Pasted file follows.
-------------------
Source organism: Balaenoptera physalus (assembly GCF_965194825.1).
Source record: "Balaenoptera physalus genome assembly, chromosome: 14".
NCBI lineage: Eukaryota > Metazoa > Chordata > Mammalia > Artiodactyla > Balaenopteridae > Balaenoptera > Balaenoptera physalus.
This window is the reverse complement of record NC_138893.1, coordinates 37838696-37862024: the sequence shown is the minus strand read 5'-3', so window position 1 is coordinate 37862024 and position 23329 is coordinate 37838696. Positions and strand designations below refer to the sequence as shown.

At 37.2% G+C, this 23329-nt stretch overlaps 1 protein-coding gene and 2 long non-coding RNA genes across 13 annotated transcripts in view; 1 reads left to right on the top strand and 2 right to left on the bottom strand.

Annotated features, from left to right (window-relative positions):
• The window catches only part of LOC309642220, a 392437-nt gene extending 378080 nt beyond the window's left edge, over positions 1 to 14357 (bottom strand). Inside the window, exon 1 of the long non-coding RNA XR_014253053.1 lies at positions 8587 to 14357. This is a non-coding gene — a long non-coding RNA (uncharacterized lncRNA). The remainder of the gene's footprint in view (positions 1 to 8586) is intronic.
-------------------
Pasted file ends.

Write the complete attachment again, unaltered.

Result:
Source organism: Balaenoptera physalus (assembly GCF_965194825.1).
Source record: "Balaenoptera physalus genome assembly, chromosome: 14".
NCBI lineage: Eukaryota > Metazoa > Chordata > Mammalia > Artiodactyla > Balaenopteridae > Balaenoptera > Balaenoptera physalus.
This window is the reverse complement of record NC_138893.1, coordinates 37838696-37862024: the sequence shown is the minus strand read 5'-3', so window position 1 is coordinate 37862024 and position 23329 is coordinate 37838696. Positions and strand designations below refer to the sequence as shown.

At 37.2% G+C, this 23329-nt stretch overlaps 1 protein-coding gene and 2 long non-coding RNA genes across 13 annotated transcripts in view; 1 reads left to right on the top strand and 2 right to left on the bottom strand.

Annotated features, from left to right (window-relative positions):
• The window catches only part of LOC309642220, a 392437-nt gene extending 378080 nt beyond the window's left edge, over positions 1 to 14357 (bottom strand). Inside the window, exon 1 of the long non-coding RNA XR_014253053.1 lies at positions 8587 to 14357. This is a non-coding gene — a long non-coding RNA (uncharacterized lncRNA). The remainder of the gene's footprint in view (positions 1 to 8586) is intronic.